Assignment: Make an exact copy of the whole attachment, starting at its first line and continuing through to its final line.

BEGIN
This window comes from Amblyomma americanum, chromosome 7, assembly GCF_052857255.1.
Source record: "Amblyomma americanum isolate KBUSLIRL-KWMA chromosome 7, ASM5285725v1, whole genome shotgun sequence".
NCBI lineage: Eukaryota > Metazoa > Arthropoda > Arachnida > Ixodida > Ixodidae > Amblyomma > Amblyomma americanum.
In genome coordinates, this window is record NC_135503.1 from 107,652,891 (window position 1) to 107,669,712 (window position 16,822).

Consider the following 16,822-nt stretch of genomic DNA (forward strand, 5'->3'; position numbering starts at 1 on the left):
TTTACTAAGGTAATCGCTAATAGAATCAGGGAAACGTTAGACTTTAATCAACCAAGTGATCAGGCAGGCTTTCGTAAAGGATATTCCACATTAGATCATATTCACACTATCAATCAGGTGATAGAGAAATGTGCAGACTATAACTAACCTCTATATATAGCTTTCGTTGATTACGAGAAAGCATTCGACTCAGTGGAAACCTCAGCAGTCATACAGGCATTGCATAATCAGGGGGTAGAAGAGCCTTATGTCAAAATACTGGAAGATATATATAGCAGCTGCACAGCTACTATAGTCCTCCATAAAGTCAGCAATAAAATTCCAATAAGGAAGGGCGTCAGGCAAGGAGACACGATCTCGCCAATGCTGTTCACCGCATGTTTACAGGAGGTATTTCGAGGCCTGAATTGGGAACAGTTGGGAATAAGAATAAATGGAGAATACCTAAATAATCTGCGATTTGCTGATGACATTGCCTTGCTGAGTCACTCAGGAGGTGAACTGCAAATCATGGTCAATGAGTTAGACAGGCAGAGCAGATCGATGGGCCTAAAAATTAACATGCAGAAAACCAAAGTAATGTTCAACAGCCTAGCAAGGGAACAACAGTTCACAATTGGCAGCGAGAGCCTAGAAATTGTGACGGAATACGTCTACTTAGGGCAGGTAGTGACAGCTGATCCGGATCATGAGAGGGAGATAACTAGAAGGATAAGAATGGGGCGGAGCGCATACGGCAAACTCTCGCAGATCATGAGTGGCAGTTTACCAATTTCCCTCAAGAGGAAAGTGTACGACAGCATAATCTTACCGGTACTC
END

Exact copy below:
This window comes from Amblyomma americanum, chromosome 7, assembly GCF_052857255.1.
Source record: "Amblyomma americanum isolate KBUSLIRL-KWMA chromosome 7, ASM5285725v1, whole genome shotgun sequence".
NCBI lineage: Eukaryota > Metazoa > Arthropoda > Arachnida > Ixodida > Ixodidae > Amblyomma > Amblyomma americanum.
In genome coordinates, this window is record NC_135503.1 from 107,652,891 (window position 1) to 107,669,712 (window position 16,822).

Consider the following 16,822-nt stretch of genomic DNA (forward strand, 5'->3'; position numbering starts at 1 on the left):
TTTACTAAGGTAATCGCTAATAGAATCAGGGAAACGTTAGACTTTAATCAACCAAGTGATCAGGCAGGCTTTCGTAAAGGATATTCCACATTAGATCATATTCACACTATCAATCAGGTGATAGAGAAATGTGCAGACTATAACTAACCTCTATATATAGCTTTCGTTGATTACGAGAAAGCATTCGACTCAGTGGAAACCTCAGCAGTCATACAGGCATTGCATAATCAGGGGGTAGAAGAGCCTTATGTCAAAATACTGGAAGATATATATAGCAGCTGCACAGCTACTATAGTCCTCCATAAAGTCAGCAATAAAATTCCAATAAGGAAGGGCGTCAGGCAAGGAGACACGATCTCGCCAATGCTGTTCACCGCATGTTTACAGGAGGTATTTCGAGGCCTGAATTGGGAACAGTTGGGAATAAGAATAAATGGAGAATACCTAAATAATCTGCGATTTGCTGATGACATTGCCTTGCTGAGTCACTCAGGAGGTGAACTGCAAATCATGGTCAATGAGTTAGACAGGCAGAGCAGATCGATGGGCCTAAAAATTAACATGCAGAAAACCAAAGTAATGTTCAACAGCCTAGCAAGGGAACAACAGTTCACAATTGGCAGCGAGAGCCTAGAAATTGTGACGGAATACGTCTACTTAGGGCAGGTAGTGACAGCTGATCCGGATCATGAGAGGGAGATAACTAGAAGGATAAGAATGGGGCGGAGCGCATACGGCAAACTCTCGCAGATCATGAGTGGCAGTTTACCAATTTCCCTCAAGAGGAAAGTGTACGACAGCATAATCTTACCGGTACTC